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Periodical article Periodical article Leiden University catalogue Leiden University catalogue WorldCat catalogue WorldCat
Title:Whose Modernity? Indigenous Modernities and Land Claims After Apartheid
Author:Robins, Steven
Periodical:Development and Change
Geographic term:South Africa
Subjects:rural development
customary law
land law
Peoples of Africa (Ethnic Groups)
Development and Technology
Politics and Government
Agriculture, Natural Resources and the Environment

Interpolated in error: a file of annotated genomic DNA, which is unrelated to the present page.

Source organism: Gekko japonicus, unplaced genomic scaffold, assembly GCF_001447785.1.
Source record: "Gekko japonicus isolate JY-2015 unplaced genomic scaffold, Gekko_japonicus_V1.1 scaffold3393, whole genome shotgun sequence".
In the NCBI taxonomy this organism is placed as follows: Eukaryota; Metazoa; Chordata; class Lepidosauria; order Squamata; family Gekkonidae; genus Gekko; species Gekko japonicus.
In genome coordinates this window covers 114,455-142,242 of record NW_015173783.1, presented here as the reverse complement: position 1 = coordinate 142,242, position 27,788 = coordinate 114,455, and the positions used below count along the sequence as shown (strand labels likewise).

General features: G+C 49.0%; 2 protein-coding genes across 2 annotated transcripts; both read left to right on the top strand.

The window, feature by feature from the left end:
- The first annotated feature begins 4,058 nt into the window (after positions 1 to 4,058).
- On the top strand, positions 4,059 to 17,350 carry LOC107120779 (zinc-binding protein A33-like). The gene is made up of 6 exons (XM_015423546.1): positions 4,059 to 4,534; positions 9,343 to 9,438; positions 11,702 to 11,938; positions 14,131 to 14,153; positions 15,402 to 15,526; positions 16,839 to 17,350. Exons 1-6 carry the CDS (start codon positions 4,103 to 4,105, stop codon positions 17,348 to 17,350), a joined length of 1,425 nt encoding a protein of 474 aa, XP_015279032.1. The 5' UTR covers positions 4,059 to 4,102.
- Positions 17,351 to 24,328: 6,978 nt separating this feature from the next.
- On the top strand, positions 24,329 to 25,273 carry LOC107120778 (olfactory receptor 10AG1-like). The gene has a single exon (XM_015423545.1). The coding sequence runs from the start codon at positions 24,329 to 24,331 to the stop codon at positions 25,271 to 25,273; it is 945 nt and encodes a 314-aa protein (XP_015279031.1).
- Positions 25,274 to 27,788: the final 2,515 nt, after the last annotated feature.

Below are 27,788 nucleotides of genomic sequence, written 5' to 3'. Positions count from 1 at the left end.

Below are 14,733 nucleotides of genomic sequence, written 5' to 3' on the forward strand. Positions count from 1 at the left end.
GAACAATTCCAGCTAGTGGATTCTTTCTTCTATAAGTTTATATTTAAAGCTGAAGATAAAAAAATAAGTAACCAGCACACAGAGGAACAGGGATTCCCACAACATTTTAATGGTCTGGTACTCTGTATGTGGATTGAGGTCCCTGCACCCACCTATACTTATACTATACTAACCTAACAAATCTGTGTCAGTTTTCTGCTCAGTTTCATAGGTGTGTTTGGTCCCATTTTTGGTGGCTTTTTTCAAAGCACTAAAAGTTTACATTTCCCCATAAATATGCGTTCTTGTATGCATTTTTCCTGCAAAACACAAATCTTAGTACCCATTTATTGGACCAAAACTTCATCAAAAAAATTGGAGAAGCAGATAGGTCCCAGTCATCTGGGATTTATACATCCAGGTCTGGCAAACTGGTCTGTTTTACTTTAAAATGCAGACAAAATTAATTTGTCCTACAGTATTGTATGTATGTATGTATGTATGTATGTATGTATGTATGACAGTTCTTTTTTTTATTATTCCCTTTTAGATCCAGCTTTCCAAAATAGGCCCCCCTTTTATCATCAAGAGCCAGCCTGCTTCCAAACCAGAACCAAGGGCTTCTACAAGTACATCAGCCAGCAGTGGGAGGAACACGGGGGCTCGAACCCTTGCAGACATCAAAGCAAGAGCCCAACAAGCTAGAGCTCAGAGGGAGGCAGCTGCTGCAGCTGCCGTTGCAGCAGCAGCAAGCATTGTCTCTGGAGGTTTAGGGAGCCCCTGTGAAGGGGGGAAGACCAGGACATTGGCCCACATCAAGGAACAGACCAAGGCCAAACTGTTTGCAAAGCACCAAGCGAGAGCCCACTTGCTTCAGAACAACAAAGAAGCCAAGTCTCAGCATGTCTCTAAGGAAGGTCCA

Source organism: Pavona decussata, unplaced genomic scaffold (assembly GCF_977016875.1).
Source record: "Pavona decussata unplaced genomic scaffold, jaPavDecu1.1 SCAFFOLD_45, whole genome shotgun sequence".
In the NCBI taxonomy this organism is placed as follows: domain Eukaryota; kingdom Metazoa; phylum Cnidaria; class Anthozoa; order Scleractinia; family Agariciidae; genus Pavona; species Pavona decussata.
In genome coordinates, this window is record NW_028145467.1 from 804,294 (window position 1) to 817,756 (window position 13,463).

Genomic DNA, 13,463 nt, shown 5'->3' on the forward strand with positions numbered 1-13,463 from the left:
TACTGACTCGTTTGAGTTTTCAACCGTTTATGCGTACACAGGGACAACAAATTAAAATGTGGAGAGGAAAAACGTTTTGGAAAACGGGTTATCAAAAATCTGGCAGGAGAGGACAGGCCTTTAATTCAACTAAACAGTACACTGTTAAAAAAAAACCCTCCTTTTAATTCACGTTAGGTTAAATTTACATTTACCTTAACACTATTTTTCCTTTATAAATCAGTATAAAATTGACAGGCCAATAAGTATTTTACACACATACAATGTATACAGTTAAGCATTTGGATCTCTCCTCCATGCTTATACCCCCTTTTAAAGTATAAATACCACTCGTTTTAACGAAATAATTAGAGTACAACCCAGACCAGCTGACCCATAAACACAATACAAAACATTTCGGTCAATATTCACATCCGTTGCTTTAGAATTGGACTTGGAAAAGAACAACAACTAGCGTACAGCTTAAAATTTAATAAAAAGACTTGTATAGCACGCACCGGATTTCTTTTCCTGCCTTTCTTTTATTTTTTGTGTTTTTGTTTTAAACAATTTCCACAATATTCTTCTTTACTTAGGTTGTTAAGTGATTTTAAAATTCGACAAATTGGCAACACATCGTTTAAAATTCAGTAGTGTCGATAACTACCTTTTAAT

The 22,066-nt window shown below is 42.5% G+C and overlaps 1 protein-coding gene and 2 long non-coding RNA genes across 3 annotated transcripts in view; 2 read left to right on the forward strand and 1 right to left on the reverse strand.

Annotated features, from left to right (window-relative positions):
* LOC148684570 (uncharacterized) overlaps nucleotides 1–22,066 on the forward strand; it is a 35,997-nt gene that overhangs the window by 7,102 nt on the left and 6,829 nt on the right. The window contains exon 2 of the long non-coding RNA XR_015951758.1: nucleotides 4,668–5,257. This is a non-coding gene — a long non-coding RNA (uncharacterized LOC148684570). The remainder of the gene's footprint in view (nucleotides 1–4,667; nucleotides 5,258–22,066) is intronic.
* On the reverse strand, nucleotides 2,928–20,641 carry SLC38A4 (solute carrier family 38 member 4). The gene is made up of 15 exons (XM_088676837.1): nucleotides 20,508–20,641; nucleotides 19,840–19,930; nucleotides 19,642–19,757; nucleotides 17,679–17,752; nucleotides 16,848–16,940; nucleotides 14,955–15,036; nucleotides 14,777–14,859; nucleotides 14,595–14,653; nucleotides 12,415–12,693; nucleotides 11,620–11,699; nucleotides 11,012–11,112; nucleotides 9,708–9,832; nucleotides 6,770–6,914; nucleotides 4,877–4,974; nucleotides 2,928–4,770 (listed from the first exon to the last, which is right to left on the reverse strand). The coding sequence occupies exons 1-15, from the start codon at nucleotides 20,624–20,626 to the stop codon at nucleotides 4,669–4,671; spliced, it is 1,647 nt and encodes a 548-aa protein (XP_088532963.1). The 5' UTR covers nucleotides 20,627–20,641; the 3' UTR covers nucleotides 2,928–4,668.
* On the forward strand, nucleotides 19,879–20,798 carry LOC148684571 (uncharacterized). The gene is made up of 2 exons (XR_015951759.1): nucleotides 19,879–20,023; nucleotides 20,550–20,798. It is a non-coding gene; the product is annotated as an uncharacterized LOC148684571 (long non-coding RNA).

Abstract:This paper questions some of the key assumptions of post-development and anti-development critics, who tend to prescribe a puritanical and principled rejection of 'exogenous development' that does not necessarily reflect the needs and desires of the beneficiaries of development. Drawing on fieldwork research on land claims among the Makuleke, Nama and San in Northern Cape and Northern Provinces (South Africa), the author argues that these beneficiaries tend to deploy hybrid and highly selective and situational responses to development interventions. These hybrid responses can be regarded as 'indigenous modernities'. Development packages are resisted, embraced, reshaped or accommodated depending on the content and context. The author also questions the statement that depoliticizing development discourses inevitably buttresses bureaucratic State power. Rather, the fieldwork findings suggest that State-led development is often a risky business that can undermine the legitimacy and authority of governments. In addition, it is often the retreat of the neoliberal State, rather than 'the tyranny of development', that poses the most serious threat to household livelihood strategies and economic survival. Responses to development are usually neither wholesale endorsements nor radical rejections of modernity. Bibliogr., notes, ref., sum. [Journal abstract]